Rock of the ages

Dark horses of the '83 metal frenzy
By DANIEL BROCKMAN  |  July 22, 2009

Long way to the top: The belated glory of Anvil. By Daniel Brockman.
The year 1983 was a heady time for metal. Many a successful career got jump-started with a prominent release: Mötley Crüe's Shout at the Devil, Def Leppard's Pyromania, Dio's Holy Diver, Iron Maiden's Piece of Mind. Yet as much as we all feel their pain, Anvil were hardly alone in the elusive-metal-success department. Here are four other bands who released their best work in 1983, only to sink into obscurity, waiting in their metal grave for some eager fanboy (hi!) to drag them back into the spotlight.


SATAN | COURT IN THE ACT | Managing to be blisteringly fast, outrageously flashy, and monstrously catchy all at once, Court in the Act caught Newcastle's Satan hitting an impossibly awesome peak. Unfortunately (for everyone everywhere), the following year found lead singer Brian Ross rejoining his old band Blitzkrieg, and Satan were never able to regain the momentum they had when this beast first pricked up many a metaler's ears. Choice cut: "Trial by Fire."


WITCHFINDER GENERAL | FRIENDS OF HELL | At the time, Witchfinder vocalist Zeeb Parkes's Ozzy-like stonedness was probably considered a liability, and likewise the band's downtuned and plodding sludge metal. But one generation's water-treading go-nowhere Sabbath burpage is another's proto-stoner-metal. Which means we can now look upon WG as trailblazers instead of the failures they seemed when they broke up in ignominy after this, their second long-playing belly flop. WG are at their best when they sound practically brain-dead, and the eight tracks on Friends of Hell have nary a synapse to spare. Choice cut: "Love on Smack."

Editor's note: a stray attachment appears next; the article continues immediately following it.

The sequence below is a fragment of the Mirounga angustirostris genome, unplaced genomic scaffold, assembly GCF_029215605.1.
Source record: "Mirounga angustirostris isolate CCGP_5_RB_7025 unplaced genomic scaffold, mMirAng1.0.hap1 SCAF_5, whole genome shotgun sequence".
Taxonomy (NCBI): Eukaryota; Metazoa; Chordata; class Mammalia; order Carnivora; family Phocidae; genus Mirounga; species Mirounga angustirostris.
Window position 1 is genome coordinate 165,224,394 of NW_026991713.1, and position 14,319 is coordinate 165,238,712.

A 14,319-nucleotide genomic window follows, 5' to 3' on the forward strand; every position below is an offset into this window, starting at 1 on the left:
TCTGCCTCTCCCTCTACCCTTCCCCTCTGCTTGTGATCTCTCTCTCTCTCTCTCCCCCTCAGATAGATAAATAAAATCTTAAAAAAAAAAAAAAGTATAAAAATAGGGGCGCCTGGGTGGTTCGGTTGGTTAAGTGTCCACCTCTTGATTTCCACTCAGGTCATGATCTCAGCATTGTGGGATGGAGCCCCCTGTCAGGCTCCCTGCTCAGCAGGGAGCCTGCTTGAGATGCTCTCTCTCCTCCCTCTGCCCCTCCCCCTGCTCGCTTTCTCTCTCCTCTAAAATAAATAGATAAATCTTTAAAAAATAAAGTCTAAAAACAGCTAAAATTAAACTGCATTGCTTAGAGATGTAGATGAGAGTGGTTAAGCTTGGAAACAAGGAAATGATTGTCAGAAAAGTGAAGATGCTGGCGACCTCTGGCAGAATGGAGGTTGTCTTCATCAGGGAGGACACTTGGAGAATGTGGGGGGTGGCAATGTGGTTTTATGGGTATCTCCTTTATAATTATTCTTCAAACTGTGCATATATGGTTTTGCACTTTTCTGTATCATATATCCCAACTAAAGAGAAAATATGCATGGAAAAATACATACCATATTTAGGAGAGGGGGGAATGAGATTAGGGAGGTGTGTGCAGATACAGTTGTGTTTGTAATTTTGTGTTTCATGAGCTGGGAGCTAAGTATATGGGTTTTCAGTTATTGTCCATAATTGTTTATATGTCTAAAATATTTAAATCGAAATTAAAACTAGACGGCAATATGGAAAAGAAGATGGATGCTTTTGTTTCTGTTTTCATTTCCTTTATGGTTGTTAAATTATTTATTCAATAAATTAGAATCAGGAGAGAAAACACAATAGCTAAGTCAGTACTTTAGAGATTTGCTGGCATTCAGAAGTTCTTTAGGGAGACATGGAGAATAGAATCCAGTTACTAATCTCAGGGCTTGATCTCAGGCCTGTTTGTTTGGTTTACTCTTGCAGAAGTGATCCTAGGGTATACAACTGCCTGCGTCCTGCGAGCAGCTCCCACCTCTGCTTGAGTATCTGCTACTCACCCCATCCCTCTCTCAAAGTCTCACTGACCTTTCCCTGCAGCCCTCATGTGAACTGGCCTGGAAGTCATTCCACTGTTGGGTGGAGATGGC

CULPRIT | GUILTY AS CHARGED | The members of Culprit had spent years kicking around the hard-rock wasteland of Seattle in bands like Amethyst and Orpheus before putting all the pieces together and signing a deal. The result, the white-hot Guilty As Charged, displays a keen synthesis of '70s hard rock with more contemporary NWOBHM-isms. The following year, several members jumped ship to join local rivals TKO, and the band never recovered. Choice cut: "Guilty As Charged."


OZ | FIRE IN THE BRAIN | It's never fun being first. For drummer Mark Ruffneck, a/k/a Pekka Mark, forming what is arguably Finland's first heavy-metal band was a long road with a quick payoff. Founding Oz in 1977, Pekka took five years to assemble the crack metal machine that would ultimately issue the hot raw magma that is 1983's classic Fire in the Brain. With guitarists named Speedy Foxx and Spooky Wolff, the band betrayed their formula for flame-breathing fury, mysteriously following up Fire with a string of crappy albums, and shedding fans in droves, until by the end of the decade they were back where they had begun. Choice cut: "Fire in the Brain."

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